The Apache request processing methodology can be set up in three different ways. Here is an explanation of the three main Multi-Processing Modules (MPMs):
- Processes: this is the original “pre-fork” method; it doesn’t scale well with large numbers of concurrent connections, because it uses high amounts of RAM and may even refuse connections when loads are high. Smaller domains won’t experience this, but larger ones probably will.
- Events: This resembles the worker model, but it creates one listener thread which listens for connections and passes them to a worker thread for processing. This MPM takes care of long-running connections a lot more efficiently on a single thread (KeepAlive handling). Since Apache 2.4, the event model has been declared stable and is now also the default setting if the operating system can support it.
You can also try compile-time and run-time options to improve Apache performance.
- Worker model: one control process is established, and this then creates additional sub-processes. Each one of these then spawns a set number of threads, along with a listener thread. The listener thread listens for connections and passes them to a thread for processing when they arrive. This model does scale more effectively than the pre-fork method, but it can still encounter scaling issues with high-traffic sites, as the single control process creates a bottleneck.
Apache vs NGINX – detailed comparison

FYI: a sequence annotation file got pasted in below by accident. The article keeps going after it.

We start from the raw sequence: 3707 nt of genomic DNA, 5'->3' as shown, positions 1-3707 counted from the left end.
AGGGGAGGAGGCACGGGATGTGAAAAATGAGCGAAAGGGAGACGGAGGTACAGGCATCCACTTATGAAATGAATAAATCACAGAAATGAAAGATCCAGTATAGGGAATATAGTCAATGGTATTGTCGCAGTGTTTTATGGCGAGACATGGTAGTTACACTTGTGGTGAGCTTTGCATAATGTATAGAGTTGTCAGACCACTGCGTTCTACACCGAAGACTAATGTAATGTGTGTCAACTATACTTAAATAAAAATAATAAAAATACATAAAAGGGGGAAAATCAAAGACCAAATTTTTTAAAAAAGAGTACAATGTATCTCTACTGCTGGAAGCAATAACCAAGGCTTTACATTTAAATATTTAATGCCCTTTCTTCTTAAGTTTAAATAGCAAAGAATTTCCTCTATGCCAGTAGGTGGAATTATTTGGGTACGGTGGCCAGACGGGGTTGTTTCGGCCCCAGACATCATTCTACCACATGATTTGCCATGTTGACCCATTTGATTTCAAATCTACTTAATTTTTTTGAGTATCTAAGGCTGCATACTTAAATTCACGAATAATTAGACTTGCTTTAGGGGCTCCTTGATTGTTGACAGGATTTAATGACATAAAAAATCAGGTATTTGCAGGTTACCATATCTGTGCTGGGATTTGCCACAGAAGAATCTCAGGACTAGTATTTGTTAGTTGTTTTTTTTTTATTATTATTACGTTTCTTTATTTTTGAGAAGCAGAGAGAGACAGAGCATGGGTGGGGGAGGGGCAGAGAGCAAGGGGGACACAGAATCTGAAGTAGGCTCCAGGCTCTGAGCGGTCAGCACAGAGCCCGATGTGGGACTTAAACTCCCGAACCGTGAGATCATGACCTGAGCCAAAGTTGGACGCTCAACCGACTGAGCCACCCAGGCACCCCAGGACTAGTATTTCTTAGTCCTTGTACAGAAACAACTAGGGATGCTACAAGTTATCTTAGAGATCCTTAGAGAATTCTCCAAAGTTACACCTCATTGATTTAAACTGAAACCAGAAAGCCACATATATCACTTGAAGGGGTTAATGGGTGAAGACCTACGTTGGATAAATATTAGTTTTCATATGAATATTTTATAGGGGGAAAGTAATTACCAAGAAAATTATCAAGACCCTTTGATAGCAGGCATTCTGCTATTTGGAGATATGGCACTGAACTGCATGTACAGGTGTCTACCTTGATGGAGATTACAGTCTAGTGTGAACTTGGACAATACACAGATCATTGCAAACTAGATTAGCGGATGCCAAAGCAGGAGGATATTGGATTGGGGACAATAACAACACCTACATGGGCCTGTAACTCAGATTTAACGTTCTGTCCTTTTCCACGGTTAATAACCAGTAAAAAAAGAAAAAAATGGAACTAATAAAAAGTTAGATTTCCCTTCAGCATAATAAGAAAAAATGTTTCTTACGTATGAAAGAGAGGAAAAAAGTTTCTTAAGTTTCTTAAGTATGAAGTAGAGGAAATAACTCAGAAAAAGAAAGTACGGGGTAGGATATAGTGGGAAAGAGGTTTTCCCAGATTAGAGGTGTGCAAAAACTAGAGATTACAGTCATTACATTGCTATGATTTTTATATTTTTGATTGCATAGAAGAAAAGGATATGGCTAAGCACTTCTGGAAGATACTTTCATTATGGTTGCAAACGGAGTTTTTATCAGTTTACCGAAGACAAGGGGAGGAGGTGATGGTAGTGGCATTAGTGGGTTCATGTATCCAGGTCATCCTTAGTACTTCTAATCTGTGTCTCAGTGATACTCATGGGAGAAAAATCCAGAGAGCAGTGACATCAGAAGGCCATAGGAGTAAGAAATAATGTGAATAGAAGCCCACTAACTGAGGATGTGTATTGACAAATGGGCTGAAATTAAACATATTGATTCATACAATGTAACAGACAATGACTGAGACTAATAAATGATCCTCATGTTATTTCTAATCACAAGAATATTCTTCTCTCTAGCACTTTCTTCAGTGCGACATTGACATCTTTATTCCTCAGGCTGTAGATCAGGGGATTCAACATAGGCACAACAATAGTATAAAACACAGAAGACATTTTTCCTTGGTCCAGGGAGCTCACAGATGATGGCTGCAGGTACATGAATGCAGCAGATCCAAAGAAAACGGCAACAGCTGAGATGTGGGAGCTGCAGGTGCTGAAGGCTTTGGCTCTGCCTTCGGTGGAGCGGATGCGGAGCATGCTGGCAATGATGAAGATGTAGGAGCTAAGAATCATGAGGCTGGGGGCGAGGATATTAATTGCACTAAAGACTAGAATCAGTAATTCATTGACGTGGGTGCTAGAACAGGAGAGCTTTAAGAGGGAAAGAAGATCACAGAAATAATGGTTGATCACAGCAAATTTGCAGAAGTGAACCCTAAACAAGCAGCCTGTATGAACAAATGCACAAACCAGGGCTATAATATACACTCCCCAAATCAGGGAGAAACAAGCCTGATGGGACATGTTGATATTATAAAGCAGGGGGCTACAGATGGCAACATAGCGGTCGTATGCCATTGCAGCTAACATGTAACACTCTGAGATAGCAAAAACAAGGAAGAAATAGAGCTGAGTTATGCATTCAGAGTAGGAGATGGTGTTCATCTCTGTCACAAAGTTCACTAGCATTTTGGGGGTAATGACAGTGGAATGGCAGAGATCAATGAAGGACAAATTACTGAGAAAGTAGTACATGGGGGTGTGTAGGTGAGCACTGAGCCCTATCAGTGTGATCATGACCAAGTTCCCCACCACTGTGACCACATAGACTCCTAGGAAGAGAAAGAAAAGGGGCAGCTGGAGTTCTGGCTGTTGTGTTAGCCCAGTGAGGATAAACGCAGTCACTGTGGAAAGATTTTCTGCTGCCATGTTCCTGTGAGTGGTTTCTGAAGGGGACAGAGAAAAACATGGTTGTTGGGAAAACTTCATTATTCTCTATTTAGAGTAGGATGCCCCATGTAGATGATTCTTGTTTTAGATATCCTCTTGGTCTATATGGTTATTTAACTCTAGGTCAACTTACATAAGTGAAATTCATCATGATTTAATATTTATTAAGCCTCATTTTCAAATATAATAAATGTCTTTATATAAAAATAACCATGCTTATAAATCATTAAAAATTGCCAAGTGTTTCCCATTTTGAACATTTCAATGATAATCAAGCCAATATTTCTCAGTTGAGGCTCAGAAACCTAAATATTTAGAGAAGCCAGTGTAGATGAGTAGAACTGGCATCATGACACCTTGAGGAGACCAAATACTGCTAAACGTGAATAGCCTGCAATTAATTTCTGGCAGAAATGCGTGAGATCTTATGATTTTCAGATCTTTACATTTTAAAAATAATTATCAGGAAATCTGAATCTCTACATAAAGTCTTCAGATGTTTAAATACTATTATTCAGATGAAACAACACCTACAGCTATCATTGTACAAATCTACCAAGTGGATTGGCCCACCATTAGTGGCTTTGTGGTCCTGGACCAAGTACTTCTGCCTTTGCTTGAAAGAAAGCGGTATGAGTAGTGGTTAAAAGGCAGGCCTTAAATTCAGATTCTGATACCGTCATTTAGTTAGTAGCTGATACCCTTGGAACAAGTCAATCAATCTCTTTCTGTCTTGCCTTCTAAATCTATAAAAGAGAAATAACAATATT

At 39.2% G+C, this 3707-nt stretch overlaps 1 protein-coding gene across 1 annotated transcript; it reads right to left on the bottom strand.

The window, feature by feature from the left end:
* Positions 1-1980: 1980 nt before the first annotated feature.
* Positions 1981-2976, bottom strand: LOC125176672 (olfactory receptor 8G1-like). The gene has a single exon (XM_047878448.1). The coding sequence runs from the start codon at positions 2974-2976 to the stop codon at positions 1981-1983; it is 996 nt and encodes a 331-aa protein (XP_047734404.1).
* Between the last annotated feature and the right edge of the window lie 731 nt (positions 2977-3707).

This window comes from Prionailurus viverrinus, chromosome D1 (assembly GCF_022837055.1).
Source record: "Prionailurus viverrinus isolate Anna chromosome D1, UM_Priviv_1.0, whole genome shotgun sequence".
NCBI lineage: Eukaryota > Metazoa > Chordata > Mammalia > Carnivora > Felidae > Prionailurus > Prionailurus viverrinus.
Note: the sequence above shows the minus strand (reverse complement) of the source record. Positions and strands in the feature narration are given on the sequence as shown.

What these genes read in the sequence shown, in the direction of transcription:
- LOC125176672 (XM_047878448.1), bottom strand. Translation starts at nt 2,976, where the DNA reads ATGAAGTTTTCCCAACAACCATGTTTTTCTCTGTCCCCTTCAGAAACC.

Overall, a comparison of how both web servers fare across several areas of work will show that NGINX versus Apache is a close battle, but depending on your needs, one may do a better job than the other. Don’t worry if that sounds a little uncertain, I’ll summarize at the end.
Let’s compare them in both static and dynamic content serving roles.
NGINX performs 2.5 times faster than Apache according to a benchmark test running up to 1,000 simultaneous connections. Another benchmark running with 512 simultaneous connections, showed that NGINX is about twice as fast and consumed slightly less memory (4%).
Without doubt, NGINX has the advantage over Apache with static content, so if you need to serve lots of concurrent static content, NGINX wins in this segment of the NGINX versus Apache contest.
A 2015 benchmark which compared dynamic content serving by Apache and NGINX revealed that the Apache event MPM, when linked with the PHP-FPM module, can manage about the same concurrency as can NGINX with PHP. Another web server performance comparison showed similar results. This result is down to almost all of the request processing time being spent in the PHP runtime environment instead of the core part of the web server. The PHP runtime environment is fairly similar between the two web servers.
Speedemy’s web server benchmarking found a similar situation when using both Apache and NGINX to serve dynamic content.
In terms of PHP (and probably a bunch of other languages as well), the dynamic page server performance is virtually the same with a proper Apache module setup (PHP-FPM + FastCGI). If you need to get more speed from dynamic pages, you have a few options: add a Varnish or Memcached caching layer, switch to a faster PHP runtime (e.g., HHVM), do load balancing, or invest in extra hardware.
Unfortunately, doing a better job of serving static pages doesn’t magically translate into NGINX being just as efficient with dynamic pages too. In fact, both web servers offer more or less similar performance in this area.
Operating System Support
Apache works with all kinds of Unix-like systems (such as Linux or BSD) and fully supports Microsoft Windows. NGINX runs on a few of them too, and has some support for Windows, although performance is not as strong here. Apache has the edge with this one.
Both candidates have an excellent record of achievement of security for their C-based code base, but the NGINX code base is admittedly not as big, which is a considerable bonus from a security point of view.